Logo of Phnom Penh Post newspaper Phnom Penh Post - Flooding real, but croc a crock

Flooding real, but croc a crock

Flooding real, but croc a crock

Public outrage over weekend flooding – partially fuelled by a Facebook hoax – prompted an urgent closed-door meeting at Phnom Penh City Hall yesterday aimed at speeding up the city’s drainage project.

Disgruntled city dwellers posted digitally manipulated photos over social networking websites
Disgruntled city dwellers posted digitally manipulated photos over social networking websites last week in response to heavy flooding in the capital. PHOTO SUPPLIED

Flooding in the capital’s Tuol Kork district sparked the ire of many residents – both for the inconvenience it posed to travel and for Photoshop-altered photos that depicted a crocodile swimming in the city’s flooded streets and fishermen in boats casting their lines into the watery roads.

“Phnom Penh must find better solutions to avoid flooding in the city during the rainy season,” Municipal Governor Pa Socheatavong said at the beginning of the meeting before media and members of the public were dismissed.

The widely distributed falsified photo of the marauding crocodile drew harsh criticism from Phnom Penh residents, some of whom believed the reptile may have swam from a nearby lake, according to multiple comments posted about the picture.

Alongside the fake pictures, however, were authentic photos that showed people struggling to navigate the roads on motorbikes submerged up to their seats in the murky water.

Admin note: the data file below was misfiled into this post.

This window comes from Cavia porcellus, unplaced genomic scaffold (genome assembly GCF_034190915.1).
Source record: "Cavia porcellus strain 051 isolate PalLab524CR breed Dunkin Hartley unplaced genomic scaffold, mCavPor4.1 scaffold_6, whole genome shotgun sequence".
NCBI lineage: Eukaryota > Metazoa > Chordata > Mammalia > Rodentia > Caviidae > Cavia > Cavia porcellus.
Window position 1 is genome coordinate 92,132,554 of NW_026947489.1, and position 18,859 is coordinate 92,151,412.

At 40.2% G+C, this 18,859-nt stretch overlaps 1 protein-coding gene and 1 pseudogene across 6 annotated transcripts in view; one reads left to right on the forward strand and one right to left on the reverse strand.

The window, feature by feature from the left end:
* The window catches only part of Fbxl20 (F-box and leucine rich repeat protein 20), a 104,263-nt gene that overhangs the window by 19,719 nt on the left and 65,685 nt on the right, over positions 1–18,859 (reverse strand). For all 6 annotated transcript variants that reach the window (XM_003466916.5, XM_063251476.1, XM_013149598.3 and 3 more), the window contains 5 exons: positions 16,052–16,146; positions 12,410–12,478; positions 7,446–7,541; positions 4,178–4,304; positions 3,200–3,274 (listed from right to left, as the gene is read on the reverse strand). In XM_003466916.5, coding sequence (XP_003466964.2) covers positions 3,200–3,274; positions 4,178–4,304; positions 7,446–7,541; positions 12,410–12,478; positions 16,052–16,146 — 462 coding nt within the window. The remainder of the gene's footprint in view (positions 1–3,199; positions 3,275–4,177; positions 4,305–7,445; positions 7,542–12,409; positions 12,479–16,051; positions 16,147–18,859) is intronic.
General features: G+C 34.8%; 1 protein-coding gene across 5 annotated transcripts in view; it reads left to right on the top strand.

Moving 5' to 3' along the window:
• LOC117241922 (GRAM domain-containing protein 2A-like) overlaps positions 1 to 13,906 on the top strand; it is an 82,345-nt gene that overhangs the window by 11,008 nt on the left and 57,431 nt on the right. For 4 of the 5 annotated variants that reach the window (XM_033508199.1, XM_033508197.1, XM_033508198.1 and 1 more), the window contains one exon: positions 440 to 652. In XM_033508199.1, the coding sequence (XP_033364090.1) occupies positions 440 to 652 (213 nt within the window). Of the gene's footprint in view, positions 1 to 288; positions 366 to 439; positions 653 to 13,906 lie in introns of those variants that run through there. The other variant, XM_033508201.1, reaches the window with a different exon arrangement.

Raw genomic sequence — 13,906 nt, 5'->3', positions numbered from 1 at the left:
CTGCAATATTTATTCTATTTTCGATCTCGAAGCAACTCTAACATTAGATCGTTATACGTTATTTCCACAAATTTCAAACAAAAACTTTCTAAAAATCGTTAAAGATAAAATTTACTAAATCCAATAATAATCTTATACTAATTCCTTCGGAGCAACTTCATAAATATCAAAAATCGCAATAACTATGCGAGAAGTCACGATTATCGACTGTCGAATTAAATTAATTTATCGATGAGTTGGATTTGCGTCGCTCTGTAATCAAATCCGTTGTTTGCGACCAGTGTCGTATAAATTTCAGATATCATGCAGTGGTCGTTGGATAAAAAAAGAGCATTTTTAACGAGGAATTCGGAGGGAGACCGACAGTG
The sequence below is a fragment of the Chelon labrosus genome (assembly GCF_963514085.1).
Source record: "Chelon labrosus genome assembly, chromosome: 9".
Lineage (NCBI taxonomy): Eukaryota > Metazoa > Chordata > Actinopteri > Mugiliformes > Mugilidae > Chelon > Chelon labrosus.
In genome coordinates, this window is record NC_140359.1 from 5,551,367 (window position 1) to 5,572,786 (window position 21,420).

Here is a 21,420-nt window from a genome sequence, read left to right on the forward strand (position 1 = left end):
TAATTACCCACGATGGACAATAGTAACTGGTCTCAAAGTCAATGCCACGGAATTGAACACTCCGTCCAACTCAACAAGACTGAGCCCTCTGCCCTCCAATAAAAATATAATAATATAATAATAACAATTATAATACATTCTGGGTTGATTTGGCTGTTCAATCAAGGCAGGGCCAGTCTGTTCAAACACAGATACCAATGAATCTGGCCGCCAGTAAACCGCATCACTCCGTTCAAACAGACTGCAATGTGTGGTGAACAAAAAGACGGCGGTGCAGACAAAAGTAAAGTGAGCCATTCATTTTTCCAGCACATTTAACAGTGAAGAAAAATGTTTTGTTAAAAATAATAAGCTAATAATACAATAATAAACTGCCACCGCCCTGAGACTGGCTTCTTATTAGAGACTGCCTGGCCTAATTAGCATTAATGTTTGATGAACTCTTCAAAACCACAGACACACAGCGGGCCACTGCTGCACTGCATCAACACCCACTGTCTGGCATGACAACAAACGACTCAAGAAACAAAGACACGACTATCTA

“The recent flood was worse than previous ones,” said Ngoun Chanta, a Tuol Kork resident. “It makes it difficult to travel to school and work, and breaks my motorbike.”

In the meeting yesterday, Socheatavong urged drainage officials working on the Japan International Cooperation Agency-sponsored drainage project to speed up the project and insert pipes in strategic locations to avoid flooding, said Men Sophen, deputy director of Phnom Penh’s drainage unit.

But improper trash disposal adds to flooding issues, Sophen said, because garbage on the street clogs existing drains and pipes, exacerbating the flooding.

Izaki Hiroshi, a representative of JICA, met with Socheatavong last month to discuss the progress of the Phnom Penh drainage project.

Phases one and two, which put nearly 470 kilometres of underground piping beneath the city, were completed between 2007 and 2010.

Phase three is expected to add more than 20 kilometres of underground piping beneath the Tuol Tom Pong, Boeung Keng Kong, O’Russey, and Tuol Svay Prey areas of the capital, according to JICA data. The $26 million project is expected to be completed by 2015.

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